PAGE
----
The Monitor's View

What the immigration reform bill still needs

The eight senators who crafted an immigration reform bill deserve praise for finding a bipartisan compromise. But the bill needs a theme other than economics and security to help place immigration's role in defining the nation's identity.

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    An immigrant holds an American flag during a naturalization ceremony to become a US citizen in New York April 17.
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Just as people often define themselves by the company they keep, a nation creates an identity by the immigrants it lets in. For that reason alone, it is instructive to look over the 844-page bill on immigration reform released Tuesday by a “gang” of eight senators.

The bipartisan bill, which the Senate will debate in coming weeks, seems more like tactical truces between the two parties than a vision on how to define American society through its immigrant flows. It contains difficult compromises designed to split political differences, all in hopes of pleasing – or at least not offending – the various constituencies of Democratic and Republican lawmakers.

The bill’s title – the “Border Security, Economic Opportunity, and Immigration Modernization Act” – illustrates a general lack of grand ideals. Yes, better security and individual prosperity do matter. Yes, the United States needs both low- and high-skilled workers from abroad. And surely, the mass lawbreaking of undocumented workers needs a rectifying and humane resolution.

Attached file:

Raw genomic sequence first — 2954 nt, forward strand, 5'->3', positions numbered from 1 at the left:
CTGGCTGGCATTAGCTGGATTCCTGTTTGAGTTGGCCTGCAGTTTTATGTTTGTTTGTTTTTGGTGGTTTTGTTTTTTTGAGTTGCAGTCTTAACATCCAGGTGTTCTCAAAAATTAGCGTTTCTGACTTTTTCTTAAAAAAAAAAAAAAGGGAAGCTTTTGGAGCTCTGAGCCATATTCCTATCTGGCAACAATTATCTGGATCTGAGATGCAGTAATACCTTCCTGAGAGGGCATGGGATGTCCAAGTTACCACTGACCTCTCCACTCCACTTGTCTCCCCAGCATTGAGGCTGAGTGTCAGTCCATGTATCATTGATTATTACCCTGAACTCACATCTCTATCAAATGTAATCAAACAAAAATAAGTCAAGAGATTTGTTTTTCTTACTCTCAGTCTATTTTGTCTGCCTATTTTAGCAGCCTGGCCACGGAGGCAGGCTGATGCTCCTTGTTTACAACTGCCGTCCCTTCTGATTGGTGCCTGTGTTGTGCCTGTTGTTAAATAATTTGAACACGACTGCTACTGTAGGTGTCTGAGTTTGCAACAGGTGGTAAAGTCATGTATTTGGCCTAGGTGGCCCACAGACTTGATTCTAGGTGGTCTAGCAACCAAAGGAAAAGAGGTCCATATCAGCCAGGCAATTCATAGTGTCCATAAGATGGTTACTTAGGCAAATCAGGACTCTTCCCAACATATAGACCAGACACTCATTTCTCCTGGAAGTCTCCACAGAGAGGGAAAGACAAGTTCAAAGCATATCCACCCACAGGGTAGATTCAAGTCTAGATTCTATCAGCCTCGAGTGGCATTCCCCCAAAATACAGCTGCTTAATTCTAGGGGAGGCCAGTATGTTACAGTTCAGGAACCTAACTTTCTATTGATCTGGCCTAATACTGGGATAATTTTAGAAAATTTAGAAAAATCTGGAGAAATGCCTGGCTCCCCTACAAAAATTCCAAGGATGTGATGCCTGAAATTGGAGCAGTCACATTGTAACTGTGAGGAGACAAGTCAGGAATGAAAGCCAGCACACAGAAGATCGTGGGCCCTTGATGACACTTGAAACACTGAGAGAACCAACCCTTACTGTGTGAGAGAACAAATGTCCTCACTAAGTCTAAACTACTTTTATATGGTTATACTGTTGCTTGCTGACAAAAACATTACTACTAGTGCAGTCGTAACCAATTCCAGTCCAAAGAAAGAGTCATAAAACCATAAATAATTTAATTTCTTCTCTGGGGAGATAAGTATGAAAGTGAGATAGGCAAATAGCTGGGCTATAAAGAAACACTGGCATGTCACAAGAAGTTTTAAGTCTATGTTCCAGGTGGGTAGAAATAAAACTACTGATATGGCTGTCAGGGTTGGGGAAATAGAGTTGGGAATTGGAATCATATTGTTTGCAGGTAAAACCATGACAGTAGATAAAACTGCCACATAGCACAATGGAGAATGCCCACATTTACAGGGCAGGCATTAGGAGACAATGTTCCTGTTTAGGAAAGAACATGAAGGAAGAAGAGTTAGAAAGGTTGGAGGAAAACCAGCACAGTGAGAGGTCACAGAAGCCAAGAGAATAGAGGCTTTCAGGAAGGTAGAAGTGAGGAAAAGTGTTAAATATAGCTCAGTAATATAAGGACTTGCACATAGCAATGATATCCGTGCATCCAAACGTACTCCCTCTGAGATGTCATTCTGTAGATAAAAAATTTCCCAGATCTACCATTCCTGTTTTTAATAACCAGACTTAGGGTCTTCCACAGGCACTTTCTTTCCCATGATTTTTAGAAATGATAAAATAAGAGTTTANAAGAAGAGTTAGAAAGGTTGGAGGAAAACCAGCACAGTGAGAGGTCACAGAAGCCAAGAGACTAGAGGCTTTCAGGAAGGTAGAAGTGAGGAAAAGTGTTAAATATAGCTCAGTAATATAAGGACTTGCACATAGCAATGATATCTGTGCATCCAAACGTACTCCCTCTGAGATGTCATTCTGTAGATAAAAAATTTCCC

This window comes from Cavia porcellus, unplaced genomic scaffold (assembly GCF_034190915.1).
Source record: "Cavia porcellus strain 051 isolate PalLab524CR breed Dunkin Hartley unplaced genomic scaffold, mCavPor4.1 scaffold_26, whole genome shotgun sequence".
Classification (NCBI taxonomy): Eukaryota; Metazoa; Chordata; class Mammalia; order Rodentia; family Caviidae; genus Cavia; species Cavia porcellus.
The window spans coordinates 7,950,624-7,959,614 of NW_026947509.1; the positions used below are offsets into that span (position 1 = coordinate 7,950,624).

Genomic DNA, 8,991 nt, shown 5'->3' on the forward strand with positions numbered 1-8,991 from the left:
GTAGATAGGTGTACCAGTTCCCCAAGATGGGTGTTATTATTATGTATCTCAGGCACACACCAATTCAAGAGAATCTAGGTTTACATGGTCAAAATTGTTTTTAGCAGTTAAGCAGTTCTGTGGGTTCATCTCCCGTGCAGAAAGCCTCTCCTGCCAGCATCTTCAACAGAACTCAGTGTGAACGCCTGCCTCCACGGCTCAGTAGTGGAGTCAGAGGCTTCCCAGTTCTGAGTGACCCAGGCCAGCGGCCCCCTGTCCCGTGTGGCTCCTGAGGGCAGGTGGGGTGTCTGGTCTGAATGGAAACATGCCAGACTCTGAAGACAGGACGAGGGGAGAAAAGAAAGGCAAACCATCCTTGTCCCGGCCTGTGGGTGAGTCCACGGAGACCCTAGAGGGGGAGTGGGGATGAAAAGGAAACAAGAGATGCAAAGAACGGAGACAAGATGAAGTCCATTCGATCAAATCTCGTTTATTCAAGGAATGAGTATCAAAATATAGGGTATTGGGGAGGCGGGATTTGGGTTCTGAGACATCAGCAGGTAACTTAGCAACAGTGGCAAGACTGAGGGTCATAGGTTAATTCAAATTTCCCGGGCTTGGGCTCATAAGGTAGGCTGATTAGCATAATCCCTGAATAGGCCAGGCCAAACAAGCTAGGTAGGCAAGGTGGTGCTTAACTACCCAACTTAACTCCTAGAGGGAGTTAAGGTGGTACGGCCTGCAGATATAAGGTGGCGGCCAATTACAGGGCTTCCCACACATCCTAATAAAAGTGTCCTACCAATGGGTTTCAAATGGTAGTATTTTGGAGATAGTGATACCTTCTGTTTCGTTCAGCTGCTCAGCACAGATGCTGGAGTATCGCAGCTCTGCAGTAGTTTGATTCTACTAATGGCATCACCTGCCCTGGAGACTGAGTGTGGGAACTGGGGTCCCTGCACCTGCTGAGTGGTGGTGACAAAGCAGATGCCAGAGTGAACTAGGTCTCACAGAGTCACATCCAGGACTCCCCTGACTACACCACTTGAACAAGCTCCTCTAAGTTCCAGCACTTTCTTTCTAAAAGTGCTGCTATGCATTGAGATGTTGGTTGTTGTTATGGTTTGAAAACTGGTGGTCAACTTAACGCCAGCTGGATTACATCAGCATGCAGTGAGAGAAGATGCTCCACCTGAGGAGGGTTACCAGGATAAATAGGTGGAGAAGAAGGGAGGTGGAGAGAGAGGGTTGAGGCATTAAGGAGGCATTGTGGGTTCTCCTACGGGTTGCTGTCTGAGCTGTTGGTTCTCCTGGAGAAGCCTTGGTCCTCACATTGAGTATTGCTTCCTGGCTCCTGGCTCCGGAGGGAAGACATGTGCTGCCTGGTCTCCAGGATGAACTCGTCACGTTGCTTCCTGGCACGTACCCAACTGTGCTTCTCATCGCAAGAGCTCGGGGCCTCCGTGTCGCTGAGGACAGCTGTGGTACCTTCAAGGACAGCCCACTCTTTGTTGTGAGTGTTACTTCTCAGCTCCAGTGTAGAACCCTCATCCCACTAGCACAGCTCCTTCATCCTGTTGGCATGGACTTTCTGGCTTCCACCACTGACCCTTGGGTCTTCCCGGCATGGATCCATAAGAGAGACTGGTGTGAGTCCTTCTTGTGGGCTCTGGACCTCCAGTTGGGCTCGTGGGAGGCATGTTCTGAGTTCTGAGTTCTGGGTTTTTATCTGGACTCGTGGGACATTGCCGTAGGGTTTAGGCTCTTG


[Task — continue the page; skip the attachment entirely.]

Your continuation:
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But shouldn’t a major move to legalize 11 million immigrants and open the doors to millions more at least offer a transcending mission that unifies the nation around its civic character?

At best, the document calls for a “just system for integrating those who seek to join American society.” But join for what?

In a 2011 speech, President Obama warned of the need to lift the immigration debate to a higher narrative:

“The truth is, we’ve often wrestled with the politics of who is and who isn’t allowed to enter this country,” he said. “These issues touch on deeply held convictions – about who we are as a people, about what it means to be an American.”

Past immigration laws were designed to help break down the potentially divisive identities of class, sect, and ethnicity and create a unifying theme. The theme was often based on ideals spelled out in the Declaration of Independence and other founding documents. But after many waves of immigrants, the US is seen less as a “melting pot” or even a “salad.” Some might describe it as a table of distinct tapas dishes.

If the bill passes, will American society become a “pudding without a theme,” to use a Churchill phrase? Modern countries that allow new immigrants need an identity centered on ideals – “bonds of affection,” as Lincoln put it – that are worthy of self-sacrifice. And certainly worth more than an economic imperative, a security patch, or a wider tolerance for diversity.

The nation’s motto, E pluribus unum (out of many, one), constantly needs to define that “one.” That happens in many ways – through elections, court decisions, and cultural trends. A new immigration law should be able to strike broadly at reshaping a national identity.

In designing the Great Seal of the United States, Founding Father Charles Thomson chose the words Novus ordo seclorum, or new order of the ages. But he insisted that it should really signify the “beginning of the new American Era.” Surely a new and hefty immigration bill can signify a new era for America that defines what sort of new company it wants to keep.

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